Paediatrics => Measles
Measles, also rubeola, acute, highly contagious, fever-producing disease caused by a filterable virus, different from the virus that causes the less serious disease German measles, or rubella. Measles is characterized by small red dots appearing on the surface of the skin, irritation of the eyes (especially on exposure to light), coughing, and a runny nose. About 12 days after first exposure, the fever, sneezing, and runny nose appear. Coughing and swelling of the neck glands often follow. Four days later, red spots appear on the face or neck and then on the trunk and limbs. In 2 or 3 days the rash subsides and the fever falls; some peeling of the involved skin areas may take place. Infection of the middle ear may also occur.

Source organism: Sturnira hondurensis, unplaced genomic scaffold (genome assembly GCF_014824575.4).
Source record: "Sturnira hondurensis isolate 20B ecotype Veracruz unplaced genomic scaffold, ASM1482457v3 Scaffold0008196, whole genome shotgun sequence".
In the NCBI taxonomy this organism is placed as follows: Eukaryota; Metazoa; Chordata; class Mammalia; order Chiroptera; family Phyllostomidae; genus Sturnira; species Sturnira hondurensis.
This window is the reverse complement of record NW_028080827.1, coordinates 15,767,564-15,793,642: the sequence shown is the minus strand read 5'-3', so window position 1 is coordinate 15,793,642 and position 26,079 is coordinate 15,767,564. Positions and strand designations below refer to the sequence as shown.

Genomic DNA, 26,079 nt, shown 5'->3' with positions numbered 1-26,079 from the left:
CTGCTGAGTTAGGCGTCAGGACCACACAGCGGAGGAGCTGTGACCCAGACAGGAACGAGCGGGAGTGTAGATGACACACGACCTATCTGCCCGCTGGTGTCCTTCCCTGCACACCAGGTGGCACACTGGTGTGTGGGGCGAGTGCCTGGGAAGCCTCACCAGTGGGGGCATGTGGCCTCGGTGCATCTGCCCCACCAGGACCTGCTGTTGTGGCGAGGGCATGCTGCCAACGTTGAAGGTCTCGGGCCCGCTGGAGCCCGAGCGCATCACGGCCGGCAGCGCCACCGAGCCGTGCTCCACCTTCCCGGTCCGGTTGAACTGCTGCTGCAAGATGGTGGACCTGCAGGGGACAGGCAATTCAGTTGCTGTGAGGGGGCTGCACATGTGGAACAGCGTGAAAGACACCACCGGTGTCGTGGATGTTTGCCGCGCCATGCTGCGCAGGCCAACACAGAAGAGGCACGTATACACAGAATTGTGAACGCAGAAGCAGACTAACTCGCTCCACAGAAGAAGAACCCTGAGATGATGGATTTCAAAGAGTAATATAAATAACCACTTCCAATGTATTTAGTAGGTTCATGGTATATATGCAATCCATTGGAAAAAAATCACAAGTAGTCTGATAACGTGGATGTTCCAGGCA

No specific treatment for measles exists. Patients are kept isolated from other susceptible individuals, usually resting in bed, and are treated with aspirin, cough syrup, and skin lotions to lessen fever, coughing, and itching. The disease usually confers immunity after one attack, and an immune pregnant woman passes the antibody in the globulin fraction of the blood serum, through the placenta, to her fetus.